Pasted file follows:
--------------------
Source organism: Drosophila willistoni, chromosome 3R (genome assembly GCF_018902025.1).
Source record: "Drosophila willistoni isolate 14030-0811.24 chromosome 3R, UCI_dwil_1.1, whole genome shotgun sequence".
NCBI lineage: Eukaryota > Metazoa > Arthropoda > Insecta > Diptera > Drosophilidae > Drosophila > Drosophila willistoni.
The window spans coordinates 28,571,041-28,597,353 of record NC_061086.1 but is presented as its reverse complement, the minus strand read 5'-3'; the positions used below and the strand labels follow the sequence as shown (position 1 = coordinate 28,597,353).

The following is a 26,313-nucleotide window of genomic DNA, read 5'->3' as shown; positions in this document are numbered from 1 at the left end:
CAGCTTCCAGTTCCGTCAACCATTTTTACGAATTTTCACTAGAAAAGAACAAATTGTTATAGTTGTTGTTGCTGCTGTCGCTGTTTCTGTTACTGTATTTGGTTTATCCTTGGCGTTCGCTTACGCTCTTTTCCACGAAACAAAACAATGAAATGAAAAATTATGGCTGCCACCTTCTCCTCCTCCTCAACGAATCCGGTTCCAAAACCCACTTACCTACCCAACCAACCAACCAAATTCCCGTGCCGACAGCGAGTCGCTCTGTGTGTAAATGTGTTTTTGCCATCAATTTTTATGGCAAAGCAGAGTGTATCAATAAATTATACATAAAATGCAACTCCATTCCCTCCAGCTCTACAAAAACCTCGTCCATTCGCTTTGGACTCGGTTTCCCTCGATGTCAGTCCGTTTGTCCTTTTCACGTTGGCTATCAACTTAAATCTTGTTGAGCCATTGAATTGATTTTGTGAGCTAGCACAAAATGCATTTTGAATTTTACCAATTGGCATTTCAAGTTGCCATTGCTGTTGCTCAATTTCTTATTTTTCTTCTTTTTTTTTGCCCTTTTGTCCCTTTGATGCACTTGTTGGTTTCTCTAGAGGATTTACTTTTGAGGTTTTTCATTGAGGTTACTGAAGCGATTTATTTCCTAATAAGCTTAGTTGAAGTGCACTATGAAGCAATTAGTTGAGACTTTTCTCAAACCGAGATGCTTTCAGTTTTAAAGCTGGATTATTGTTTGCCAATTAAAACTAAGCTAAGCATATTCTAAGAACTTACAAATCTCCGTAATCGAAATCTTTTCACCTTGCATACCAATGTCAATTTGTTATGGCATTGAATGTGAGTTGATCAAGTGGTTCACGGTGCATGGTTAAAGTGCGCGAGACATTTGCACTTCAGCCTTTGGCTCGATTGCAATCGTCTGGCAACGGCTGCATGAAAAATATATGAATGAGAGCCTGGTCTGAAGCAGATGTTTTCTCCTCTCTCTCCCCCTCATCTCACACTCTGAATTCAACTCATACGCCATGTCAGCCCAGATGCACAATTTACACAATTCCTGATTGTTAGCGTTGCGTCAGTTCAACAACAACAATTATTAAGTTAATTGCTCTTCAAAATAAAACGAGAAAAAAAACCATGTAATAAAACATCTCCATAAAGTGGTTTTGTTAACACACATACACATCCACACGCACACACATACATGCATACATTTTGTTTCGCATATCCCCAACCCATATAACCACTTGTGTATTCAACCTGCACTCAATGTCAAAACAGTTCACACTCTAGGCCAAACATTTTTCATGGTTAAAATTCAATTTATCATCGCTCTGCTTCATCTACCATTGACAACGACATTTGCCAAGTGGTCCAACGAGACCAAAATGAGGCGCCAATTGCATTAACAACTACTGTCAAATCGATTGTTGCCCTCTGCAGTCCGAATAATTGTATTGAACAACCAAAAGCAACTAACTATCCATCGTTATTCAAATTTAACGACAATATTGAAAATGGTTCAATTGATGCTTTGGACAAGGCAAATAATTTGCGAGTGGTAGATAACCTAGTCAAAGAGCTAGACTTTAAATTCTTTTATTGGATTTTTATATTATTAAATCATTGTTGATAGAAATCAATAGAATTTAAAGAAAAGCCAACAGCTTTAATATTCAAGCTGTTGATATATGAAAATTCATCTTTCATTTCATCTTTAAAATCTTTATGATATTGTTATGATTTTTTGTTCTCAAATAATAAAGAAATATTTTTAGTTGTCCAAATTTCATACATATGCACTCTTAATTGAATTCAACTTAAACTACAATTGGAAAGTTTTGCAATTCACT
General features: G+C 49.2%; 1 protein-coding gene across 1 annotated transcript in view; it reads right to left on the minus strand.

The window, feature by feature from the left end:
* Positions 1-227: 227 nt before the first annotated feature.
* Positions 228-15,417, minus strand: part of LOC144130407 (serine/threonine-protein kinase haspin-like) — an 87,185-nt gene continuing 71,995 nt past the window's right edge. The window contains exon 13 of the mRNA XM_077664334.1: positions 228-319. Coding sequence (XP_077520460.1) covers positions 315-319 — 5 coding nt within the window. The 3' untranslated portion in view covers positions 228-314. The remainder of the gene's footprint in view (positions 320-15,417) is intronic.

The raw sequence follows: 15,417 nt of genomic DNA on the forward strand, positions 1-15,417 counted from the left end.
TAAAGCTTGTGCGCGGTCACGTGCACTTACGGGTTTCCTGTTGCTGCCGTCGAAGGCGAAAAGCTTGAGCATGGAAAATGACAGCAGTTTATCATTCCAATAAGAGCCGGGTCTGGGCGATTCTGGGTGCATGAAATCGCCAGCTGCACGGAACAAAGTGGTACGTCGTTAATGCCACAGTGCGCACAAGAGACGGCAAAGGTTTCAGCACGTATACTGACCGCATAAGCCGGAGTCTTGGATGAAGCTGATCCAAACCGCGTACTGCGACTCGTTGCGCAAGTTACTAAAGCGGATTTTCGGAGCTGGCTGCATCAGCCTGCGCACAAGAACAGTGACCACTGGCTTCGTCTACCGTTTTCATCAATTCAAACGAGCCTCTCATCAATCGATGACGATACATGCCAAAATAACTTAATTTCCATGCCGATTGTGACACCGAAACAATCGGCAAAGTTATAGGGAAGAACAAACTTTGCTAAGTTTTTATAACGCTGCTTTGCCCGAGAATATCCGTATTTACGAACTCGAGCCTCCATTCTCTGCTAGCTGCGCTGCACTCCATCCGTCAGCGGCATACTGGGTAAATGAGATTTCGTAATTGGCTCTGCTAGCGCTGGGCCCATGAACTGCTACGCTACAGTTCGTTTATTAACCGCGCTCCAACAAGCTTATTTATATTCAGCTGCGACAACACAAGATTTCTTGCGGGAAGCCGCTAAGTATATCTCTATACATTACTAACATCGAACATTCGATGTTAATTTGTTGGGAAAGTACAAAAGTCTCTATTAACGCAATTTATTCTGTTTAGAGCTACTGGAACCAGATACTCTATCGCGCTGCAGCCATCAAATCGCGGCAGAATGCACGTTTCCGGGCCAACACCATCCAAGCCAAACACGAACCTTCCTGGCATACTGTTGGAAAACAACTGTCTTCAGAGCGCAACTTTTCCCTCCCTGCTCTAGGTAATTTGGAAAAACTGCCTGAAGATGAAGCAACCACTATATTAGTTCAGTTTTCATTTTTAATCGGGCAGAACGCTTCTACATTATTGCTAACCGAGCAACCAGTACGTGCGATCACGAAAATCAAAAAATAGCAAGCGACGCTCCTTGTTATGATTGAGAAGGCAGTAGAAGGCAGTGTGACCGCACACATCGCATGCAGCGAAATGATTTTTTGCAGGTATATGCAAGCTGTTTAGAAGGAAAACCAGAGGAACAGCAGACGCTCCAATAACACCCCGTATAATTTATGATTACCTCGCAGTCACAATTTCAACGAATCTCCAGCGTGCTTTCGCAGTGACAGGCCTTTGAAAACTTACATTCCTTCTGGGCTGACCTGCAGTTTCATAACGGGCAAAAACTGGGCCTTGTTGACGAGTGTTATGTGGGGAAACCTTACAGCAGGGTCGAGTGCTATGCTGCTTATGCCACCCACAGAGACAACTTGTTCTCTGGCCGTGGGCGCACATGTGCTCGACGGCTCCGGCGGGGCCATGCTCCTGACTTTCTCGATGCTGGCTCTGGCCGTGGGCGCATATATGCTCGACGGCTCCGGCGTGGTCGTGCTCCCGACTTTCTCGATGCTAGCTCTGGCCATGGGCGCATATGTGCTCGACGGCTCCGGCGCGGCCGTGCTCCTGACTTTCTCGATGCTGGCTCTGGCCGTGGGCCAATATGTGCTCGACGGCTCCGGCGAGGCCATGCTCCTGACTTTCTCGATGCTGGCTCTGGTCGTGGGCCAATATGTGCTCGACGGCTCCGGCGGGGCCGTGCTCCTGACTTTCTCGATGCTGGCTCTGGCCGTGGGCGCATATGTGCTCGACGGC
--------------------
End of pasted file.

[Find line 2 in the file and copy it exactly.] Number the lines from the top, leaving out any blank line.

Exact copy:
Source record: "Drosophila willistoni isolate 14030-0811.24 chromosome 3R, UCI_dwil_1.1, whole genome shotgun sequence".